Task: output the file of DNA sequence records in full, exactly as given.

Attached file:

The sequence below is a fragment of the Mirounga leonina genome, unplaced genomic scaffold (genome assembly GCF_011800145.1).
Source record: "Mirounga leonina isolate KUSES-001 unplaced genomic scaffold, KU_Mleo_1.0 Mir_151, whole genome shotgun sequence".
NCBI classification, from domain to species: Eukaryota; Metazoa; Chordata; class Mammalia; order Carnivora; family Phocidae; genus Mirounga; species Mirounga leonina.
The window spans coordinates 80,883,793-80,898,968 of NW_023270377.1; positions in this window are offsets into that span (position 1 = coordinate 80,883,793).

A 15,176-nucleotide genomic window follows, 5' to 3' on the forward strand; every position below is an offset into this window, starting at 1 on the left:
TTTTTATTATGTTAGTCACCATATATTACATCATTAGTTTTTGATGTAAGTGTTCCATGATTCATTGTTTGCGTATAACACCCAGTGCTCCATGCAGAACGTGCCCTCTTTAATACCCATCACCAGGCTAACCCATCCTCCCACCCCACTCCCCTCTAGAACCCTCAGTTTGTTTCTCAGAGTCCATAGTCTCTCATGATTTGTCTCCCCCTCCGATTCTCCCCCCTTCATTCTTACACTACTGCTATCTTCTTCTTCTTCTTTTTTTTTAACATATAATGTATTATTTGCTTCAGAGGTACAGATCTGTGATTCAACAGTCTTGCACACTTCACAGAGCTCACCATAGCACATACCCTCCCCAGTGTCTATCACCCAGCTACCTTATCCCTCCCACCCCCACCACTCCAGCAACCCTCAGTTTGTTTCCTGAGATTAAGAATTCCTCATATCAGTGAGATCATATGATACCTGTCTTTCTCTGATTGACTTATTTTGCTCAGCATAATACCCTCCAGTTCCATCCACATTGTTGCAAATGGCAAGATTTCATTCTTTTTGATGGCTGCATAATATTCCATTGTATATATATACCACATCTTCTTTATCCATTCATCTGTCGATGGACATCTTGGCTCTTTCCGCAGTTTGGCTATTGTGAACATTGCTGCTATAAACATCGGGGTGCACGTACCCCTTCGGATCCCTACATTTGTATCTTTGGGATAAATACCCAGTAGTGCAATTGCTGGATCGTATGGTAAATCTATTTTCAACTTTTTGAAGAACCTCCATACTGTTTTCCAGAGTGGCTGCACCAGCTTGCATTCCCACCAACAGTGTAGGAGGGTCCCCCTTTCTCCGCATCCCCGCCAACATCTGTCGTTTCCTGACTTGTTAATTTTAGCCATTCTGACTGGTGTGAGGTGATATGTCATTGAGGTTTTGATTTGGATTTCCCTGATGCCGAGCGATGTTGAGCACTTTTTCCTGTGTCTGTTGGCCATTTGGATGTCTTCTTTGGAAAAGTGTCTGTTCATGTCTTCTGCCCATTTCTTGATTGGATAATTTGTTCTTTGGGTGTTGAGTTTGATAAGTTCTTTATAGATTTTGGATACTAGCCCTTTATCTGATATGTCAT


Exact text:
The sequence below is a fragment of the Mirounga leonina genome, unplaced genomic scaffold (genome assembly GCF_011800145.1).
Source record: "Mirounga leonina isolate KUSES-001 unplaced genomic scaffold, KU_Mleo_1.0 Mir_151, whole genome shotgun sequence".
NCBI classification, from domain to species: Eukaryota; Metazoa; Chordata; class Mammalia; order Carnivora; family Phocidae; genus Mirounga; species Mirounga leonina.
The window spans coordinates 80,883,793-80,898,968 of NW_023270377.1; positions in this window are offsets into that span (position 1 = coordinate 80,883,793).

A 15,176-nucleotide genomic window follows, 5' to 3' on the forward strand; every position below is an offset into this window, starting at 1 on the left:
TTTTTATTATGTTAGTCACCATATATTACATCATTAGTTTTTGATGTAAGTGTTCCATGATTCATTGTTTGCGTATAACACCCAGTGCTCCATGCAGAACGTGCCCTCTTTAATACCCATCACCAGGCTAACCCATCCTCCCACCCCACTCCCCTCTAGAACCCTCAGTTTGTTTCTCAGAGTCCATAGTCTCTCATGATTTGTCTCCCCCTCCGATTCTCCCCCCTTCATTCTTACACTACTGCTATCTTCTTCTTCTTCTTTTTTTTTAACATATAATGTATTATTTGCTTCAGAGGTACAGATCTGTGATTCAACAGTCTTGCACACTTCACAGAGCTCACCATAGCACATACCCTCCCCAGTGTCTATCACCCAGCTACCTTATCCCTCCCACCCCCACCACTCCAGCAACCCTCAGTTTGTTTCCTGAGATTAAGAATTCCTCATATCAGTGAGATCATATGATACCTGTCTTTCTCTGATTGACTTATTTTGCTCAGCATAATACCCTCCAGTTCCATCCACATTGTTGCAAATGGCAAGATTTCATTCTTTTTGATGGCTGCATAATATTCCATTGTATATATATACCACATCTTCTTTATCCATTCATCTGTCGATGGACATCTTGGCTCTTTCCGCAGTTTGGCTATTGTGAACATTGCTGCTATAAACATCGGGGTGCACGTACCCCTTCGGATCCCTACATTTGTATCTTTGGGATAAATACCCAGTAGTGCAATTGCTGGATCGTATGGTAAATCTATTTTCAACTTTTTGAAGAACCTCCATACTGTTTTCCAGAGTGGCTGCACCAGCTTGCATTCCCACCAACAGTGTAGGAGGGTCCCCCTTTCTCCGCATCCCCGCCAACATCTGTCGTTTCCTGACTTGTTAATTTTAGCCATTCTGACTGGTGTGAGGTGATATGTCATTGAGGTTTTGATTTGGATTTCCCTGATGCCGAGCGATGTTGAGCACTTTTTCCTGTGTCTGTTGGCCATTTGGATGTCTTCTTTGGAAAAGTGTCTGTTCATGTCTTCTGCCCATTTCTTGATTGGATAATTTGTTCTTTGGGTGTTGAGTTTGATAAGTTCTTTATAGATTTTGGATACTAGCCCTTTATCTGATATGTCAT